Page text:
Pierre-Auguste Renoir, Luncheon of the Boating Party, 1881, Oil on canvas. 51 ¼ x 69 1/8 inches. Acquired 1923. The Phillips Collection, Washington, D.C.
I recently tagged along with a group of local 10th graders and museum visitors on a Spotlight Tour of Renoir’s Luncheon of the Boating Party led by education intern Meagan Estep. She gave us a few minutes to study the piece in silence but this didn’t last long as sounds seem to emanate from the painting itself. The magic of Renoir’s famous work, and perhaps one reason for its popularity, lies in its ability to transport the viewer to the balcony of the Maison Fournaise for a leisurely dejéuner. Whereas painted scenes often give viewers only voyeuristic enjoyment, framing portals to far-off worlds, Luncheon of the Boating Party invites you in and lets you partake in some afternoon carousing by the Seine. It’s not hard to start feeling the summer sun or a friendly Ça va? on the tip of your tongue.
The first question Meagan asked us was, “What’s going on?” I felt like a 10th grade newcomer, getting an introduction to the complex social groupings of the cafeteria at lunch, as the students commented on one of the most noticeable and interesting aspects of this painting: the realistic and intriguing groupings of people, complete with telling gazes and expressive body language.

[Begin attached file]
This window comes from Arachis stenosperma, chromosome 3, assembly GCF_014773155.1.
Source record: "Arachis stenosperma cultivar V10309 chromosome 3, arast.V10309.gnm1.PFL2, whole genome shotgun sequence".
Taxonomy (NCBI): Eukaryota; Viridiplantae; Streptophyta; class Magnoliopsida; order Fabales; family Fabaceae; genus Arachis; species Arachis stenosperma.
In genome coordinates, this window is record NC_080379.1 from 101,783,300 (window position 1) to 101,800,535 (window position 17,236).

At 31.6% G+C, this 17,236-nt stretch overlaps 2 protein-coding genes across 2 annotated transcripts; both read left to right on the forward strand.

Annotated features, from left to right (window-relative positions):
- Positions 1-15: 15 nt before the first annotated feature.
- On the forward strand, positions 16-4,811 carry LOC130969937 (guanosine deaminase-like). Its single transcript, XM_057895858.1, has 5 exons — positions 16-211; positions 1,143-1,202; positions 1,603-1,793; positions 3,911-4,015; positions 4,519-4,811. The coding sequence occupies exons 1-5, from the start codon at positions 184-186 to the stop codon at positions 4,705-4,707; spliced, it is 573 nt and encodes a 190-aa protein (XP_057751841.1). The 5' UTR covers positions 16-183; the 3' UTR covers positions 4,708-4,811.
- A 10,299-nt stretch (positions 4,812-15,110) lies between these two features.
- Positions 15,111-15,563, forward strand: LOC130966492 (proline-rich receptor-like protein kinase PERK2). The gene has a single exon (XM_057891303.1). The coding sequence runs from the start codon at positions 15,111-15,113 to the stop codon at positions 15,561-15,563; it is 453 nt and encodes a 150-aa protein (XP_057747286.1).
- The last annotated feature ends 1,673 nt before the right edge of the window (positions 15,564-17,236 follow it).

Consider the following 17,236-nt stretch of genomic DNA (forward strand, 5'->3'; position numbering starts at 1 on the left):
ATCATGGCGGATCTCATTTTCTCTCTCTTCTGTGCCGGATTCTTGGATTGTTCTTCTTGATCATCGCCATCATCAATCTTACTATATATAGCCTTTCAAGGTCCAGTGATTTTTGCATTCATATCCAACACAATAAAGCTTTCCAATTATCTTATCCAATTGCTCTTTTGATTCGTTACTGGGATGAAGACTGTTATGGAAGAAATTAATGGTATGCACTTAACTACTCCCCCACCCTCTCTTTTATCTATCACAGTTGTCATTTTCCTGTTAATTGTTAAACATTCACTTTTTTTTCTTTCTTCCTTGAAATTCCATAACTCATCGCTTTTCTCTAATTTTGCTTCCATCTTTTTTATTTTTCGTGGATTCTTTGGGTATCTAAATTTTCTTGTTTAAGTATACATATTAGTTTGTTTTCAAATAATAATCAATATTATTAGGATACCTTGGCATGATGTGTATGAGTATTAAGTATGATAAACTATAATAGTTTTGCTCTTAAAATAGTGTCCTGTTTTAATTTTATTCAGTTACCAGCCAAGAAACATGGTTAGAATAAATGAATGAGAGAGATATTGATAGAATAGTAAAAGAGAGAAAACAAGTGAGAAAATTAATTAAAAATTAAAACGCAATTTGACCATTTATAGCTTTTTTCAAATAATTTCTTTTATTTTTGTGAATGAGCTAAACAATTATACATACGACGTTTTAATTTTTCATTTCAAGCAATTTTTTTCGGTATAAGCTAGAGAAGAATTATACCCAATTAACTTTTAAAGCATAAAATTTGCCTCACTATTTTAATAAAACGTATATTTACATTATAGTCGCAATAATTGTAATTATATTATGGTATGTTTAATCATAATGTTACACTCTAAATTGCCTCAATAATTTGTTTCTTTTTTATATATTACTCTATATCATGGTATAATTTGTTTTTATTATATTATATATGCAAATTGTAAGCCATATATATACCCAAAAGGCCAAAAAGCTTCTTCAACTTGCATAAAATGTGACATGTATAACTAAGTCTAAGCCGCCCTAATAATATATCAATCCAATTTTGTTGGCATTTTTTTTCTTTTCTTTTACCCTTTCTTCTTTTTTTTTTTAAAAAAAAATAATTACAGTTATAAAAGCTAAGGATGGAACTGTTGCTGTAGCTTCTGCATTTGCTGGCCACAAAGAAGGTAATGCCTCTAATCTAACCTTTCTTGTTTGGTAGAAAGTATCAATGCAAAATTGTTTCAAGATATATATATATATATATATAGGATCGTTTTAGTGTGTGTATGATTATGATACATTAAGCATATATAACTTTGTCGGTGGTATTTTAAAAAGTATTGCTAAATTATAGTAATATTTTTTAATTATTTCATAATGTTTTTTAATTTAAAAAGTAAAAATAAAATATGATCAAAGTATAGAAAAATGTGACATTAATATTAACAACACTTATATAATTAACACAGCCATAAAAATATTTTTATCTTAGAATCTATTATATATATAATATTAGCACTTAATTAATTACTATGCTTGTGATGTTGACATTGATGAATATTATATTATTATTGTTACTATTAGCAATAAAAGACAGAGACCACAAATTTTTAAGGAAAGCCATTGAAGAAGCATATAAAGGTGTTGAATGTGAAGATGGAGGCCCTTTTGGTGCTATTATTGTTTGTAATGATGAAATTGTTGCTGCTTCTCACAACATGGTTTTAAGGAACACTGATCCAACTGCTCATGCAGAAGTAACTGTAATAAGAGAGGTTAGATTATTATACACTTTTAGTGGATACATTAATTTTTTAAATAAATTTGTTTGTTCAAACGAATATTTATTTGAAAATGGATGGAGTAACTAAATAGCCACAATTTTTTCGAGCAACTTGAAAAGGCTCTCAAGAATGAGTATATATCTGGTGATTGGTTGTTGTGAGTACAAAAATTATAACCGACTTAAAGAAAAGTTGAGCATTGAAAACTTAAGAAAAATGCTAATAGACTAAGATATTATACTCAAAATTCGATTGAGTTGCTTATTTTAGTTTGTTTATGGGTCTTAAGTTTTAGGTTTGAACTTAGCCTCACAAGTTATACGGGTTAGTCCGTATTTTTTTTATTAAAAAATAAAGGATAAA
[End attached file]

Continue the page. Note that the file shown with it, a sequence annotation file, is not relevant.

These gazes and poses proved not only intriguing, but gossip-worthy, as someone asked, “The woman in the back . . . who’s she really looking at?” Perhaps her dreamy gaze drifts beyond the man opposite her to the handsome guy in the white jacket. Perhaps she’s secretly ogling the studly boater in front. Or maybe those bedroom eyes are just sleepily shutting, as she’s sedated by sun and several glasses of sauvignon blanc.
It’s fun to speculate, especially given that this Boating Party is made up of Renoir’s real-life friends, including his girlfriend who plays with a puppy at lower left, and the restaurant owner’s children. There’s a story to be learned here, and more importantly, a story to be continued, as this scene is hardly complete without the engagement of the viewer, who’s readily welcomed for a leisurely lunch.
Amanda Hickok, Marketing Intern